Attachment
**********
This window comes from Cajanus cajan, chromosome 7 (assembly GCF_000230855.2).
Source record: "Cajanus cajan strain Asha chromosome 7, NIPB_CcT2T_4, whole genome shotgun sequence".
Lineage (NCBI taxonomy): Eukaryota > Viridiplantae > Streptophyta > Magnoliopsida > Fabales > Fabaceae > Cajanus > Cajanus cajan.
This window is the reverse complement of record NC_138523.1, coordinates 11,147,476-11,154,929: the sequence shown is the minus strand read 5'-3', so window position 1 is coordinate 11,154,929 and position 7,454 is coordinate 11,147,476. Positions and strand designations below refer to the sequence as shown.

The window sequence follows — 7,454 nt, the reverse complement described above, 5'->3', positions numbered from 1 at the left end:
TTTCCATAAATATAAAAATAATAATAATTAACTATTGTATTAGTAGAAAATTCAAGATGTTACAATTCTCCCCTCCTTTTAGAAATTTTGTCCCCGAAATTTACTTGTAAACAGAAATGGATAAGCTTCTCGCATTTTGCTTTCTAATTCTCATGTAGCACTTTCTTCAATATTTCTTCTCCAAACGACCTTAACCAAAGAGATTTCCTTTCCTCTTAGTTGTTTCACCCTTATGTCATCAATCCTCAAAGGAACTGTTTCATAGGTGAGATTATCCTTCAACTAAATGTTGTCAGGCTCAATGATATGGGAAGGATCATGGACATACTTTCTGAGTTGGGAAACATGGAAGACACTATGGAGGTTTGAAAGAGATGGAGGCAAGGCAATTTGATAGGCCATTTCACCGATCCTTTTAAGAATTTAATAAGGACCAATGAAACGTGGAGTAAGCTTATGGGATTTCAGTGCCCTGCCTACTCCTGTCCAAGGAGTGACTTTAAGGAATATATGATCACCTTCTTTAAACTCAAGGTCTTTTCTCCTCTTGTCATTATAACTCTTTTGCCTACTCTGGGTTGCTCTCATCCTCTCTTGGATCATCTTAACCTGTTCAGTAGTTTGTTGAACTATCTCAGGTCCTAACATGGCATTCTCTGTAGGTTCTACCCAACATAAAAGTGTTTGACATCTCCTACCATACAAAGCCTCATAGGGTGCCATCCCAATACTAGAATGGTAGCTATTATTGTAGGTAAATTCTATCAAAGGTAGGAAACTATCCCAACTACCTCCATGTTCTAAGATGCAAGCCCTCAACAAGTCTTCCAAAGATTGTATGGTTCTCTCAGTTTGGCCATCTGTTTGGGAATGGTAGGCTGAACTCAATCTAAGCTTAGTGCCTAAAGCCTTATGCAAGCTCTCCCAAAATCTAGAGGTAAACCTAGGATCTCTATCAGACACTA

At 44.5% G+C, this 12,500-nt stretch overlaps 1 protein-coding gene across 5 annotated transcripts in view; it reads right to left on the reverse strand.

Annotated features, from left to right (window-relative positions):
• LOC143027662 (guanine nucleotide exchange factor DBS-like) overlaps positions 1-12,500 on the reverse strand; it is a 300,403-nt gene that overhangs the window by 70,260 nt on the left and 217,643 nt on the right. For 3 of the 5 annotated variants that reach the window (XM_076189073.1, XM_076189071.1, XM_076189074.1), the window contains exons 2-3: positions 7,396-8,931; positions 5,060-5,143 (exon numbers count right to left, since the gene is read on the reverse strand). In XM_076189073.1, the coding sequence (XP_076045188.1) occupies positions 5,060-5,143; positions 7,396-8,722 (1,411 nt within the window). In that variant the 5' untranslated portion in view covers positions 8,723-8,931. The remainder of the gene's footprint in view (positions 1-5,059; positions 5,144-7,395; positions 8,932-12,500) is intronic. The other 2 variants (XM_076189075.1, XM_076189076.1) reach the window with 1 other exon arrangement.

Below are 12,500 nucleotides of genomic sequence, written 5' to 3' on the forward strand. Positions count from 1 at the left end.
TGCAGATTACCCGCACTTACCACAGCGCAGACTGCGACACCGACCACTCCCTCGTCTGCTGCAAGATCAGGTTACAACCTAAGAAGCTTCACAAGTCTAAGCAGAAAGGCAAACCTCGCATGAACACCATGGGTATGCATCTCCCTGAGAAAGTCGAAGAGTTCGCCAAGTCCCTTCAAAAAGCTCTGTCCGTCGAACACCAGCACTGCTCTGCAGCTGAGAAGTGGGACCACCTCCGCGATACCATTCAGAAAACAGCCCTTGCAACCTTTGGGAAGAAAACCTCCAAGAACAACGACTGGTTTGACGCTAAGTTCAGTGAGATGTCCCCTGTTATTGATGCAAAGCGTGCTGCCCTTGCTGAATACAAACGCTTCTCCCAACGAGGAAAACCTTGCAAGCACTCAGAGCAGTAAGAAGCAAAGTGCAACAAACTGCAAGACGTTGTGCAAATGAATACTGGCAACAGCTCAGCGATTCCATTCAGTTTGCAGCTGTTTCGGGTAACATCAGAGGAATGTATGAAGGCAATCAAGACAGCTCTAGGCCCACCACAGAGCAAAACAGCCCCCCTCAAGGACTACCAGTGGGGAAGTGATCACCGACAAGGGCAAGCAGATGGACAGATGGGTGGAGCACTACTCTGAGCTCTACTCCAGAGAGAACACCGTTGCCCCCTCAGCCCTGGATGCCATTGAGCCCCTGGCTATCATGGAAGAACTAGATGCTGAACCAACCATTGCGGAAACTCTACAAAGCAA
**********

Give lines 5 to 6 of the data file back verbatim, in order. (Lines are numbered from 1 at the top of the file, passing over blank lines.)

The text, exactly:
The window sequence follows — 7,454 nt, the reverse complement described above, 5'->3', positions numbered from 1 at the left end:
TTTCCATAAATATAAAAATAATAATAATTAACTATTGTATTAGTAGAAAATTCAAGATGTTACAATTCTCCCCTCCTTTTAGAAATTTTGTCCCCGAAATTTACTTGTAAACAGAAATGGATAAGCTTCTCGCATTTTGCTTTCTAATTCTCATGTAGCACTTTCTTCAATATTTCTTCTCCAAACGACCTTAACCAAAGAGATTTCCTTTCCTCTTAGTTGTTTCACCCTTATGTCATCAATCCTCAAAGGAACTGTTTCATAGGTGAGATTATCCTTCAACTAAATGTTGTCAGGCTCAATGATATGGGAAGGATCATGGACATACTTTCTGAGTTGGGAAACATGGAAGACACTATGGAGGTTTGAAAGAGATGGAGGCAAGGCAATTTGATAGGCCATTTCACCGATCCTTTTAAGAATTTAATAAGGACCAATGAAACGTGGAGTAAGCTTATGGGATTTCAGTGCCCTGCCTACTCCTGTCCAAGGAGTGACTTTAAGGAATATATGATCACCTTCTTTAAACTCAAGGTCTTTTCTCCTCTTGTCATTATAACTCTTTTGCCTACTCTGGGTTGCTCTCATCCTCTCTTGGATCATCTTAACCTGTTCAGTAGTTTGTTGAACTATCTCAGGTCCTAACATGGCATTCTCTGTAGGTTCTACCCAACATAAAAGTGTTTGACATCTCCTACCATACAAAGCCTCATAGGGTGCCATCCCAATACTAGAATGGTAGCTATTATTGTAGGTAAATTCTATCAAAGGTAGGAAACTATCCCAACTACCTCCATGTTCTAAGATGCAAGCCCTCAACAAGTCTTCCAAAGATTGTATGGTTCTCTCAGTTTGGCCATCTGTTTGGGAATGGTAGGCTGAACTCAATCTAAGCTTAGTGCCTAAAGCCTTATGCAAGCTCTCCCAAAATCTAGAGGTAAACCTAGGATCTCTATCAGACACTA